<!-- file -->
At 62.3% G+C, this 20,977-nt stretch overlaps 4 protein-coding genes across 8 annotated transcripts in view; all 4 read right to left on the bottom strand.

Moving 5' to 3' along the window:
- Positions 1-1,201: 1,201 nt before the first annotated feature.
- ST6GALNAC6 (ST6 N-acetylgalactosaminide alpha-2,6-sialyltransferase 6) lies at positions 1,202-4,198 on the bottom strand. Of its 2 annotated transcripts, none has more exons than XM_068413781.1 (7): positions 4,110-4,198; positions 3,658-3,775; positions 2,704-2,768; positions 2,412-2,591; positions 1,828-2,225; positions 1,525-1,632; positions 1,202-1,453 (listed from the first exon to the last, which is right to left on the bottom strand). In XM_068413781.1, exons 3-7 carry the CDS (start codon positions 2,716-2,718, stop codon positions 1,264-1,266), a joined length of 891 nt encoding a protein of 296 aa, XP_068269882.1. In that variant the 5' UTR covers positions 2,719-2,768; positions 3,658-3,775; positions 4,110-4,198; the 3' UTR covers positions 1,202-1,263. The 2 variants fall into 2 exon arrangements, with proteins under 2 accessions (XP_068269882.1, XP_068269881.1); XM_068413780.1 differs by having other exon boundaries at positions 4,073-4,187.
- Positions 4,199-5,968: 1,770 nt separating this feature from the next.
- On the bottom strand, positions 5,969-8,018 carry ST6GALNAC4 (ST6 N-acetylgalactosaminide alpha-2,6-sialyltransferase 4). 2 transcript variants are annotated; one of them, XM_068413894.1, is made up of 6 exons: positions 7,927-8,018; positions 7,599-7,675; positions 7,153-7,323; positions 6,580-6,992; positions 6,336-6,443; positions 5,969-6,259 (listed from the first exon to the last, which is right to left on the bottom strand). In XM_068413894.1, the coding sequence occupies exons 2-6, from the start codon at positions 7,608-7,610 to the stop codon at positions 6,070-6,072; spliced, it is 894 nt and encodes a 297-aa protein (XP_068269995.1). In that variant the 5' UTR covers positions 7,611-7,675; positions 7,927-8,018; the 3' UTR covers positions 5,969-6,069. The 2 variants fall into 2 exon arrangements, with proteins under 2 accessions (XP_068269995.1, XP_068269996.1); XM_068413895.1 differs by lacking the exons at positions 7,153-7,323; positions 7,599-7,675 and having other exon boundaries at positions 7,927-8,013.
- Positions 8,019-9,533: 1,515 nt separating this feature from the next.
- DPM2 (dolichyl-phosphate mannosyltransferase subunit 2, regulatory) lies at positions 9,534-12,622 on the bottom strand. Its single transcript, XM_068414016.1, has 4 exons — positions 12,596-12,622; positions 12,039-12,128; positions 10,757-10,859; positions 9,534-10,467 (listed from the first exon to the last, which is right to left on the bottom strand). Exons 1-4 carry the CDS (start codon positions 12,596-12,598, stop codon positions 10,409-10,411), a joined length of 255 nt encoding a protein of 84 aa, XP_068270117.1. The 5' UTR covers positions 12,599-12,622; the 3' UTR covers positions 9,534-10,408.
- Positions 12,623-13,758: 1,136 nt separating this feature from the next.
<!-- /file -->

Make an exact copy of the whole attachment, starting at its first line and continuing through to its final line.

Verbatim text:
At 62.3% G+C, this 20,977-nt stretch overlaps 4 protein-coding genes across 8 annotated transcripts in view; all 4 read right to left on the bottom strand.

Moving 5' to 3' along the window:
- Positions 1-1,201: 1,201 nt before the first annotated feature.
- ST6GALNAC6 (ST6 N-acetylgalactosaminide alpha-2,6-sialyltransferase 6) lies at positions 1,202-4,198 on the bottom strand. Of its 2 annotated transcripts, none has more exons than XM_068413781.1 (7): positions 4,110-4,198; positions 3,658-3,775; positions 2,704-2,768; positions 2,412-2,591; positions 1,828-2,225; positions 1,525-1,632; positions 1,202-1,453 (listed from the first exon to the last, which is right to left on the bottom strand). In XM_068413781.1, exons 3-7 carry the CDS (start codon positions 2,716-2,718, stop codon positions 1,264-1,266), a joined length of 891 nt encoding a protein of 296 aa, XP_068269882.1. In that variant the 5' UTR covers positions 2,719-2,768; positions 3,658-3,775; positions 4,110-4,198; the 3' UTR covers positions 1,202-1,263. The 2 variants fall into 2 exon arrangements, with proteins under 2 accessions (XP_068269882.1, XP_068269881.1); XM_068413780.1 differs by having other exon boundaries at positions 4,073-4,187.
- Positions 4,199-5,968: 1,770 nt separating this feature from the next.
- On the bottom strand, positions 5,969-8,018 carry ST6GALNAC4 (ST6 N-acetylgalactosaminide alpha-2,6-sialyltransferase 4). 2 transcript variants are annotated; one of them, XM_068413894.1, is made up of 6 exons: positions 7,927-8,018; positions 7,599-7,675; positions 7,153-7,323; positions 6,580-6,992; positions 6,336-6,443; positions 5,969-6,259 (listed from the first exon to the last, which is right to left on the bottom strand). In XM_068413894.1, the coding sequence occupies exons 2-6, from the start codon at positions 7,608-7,610 to the stop codon at positions 6,070-6,072; spliced, it is 894 nt and encodes a 297-aa protein (XP_068269995.1). In that variant the 5' UTR covers positions 7,611-7,675; positions 7,927-8,018; the 3' UTR covers positions 5,969-6,069. The 2 variants fall into 2 exon arrangements, with proteins under 2 accessions (XP_068269995.1, XP_068269996.1); XM_068413895.1 differs by lacking the exons at positions 7,153-7,323; positions 7,599-7,675 and having other exon boundaries at positions 7,927-8,013.
- Positions 8,019-9,533: 1,515 nt separating this feature from the next.
- DPM2 (dolichyl-phosphate mannosyltransferase subunit 2, regulatory) lies at positions 9,534-12,622 on the bottom strand. Its single transcript, XM_068414016.1, has 4 exons — positions 12,596-12,622; positions 12,039-12,128; positions 10,757-10,859; positions 9,534-10,467 (listed from the first exon to the last, which is right to left on the bottom strand). Exons 1-4 carry the CDS (start codon positions 12,596-12,598, stop codon positions 10,409-10,411), a joined length of 255 nt encoding a protein of 84 aa, XP_068270117.1. The 5' UTR covers positions 12,599-12,622; the 3' UTR covers positions 9,534-10,408.
- Positions 12,623-13,758: 1,136 nt separating this feature from the next.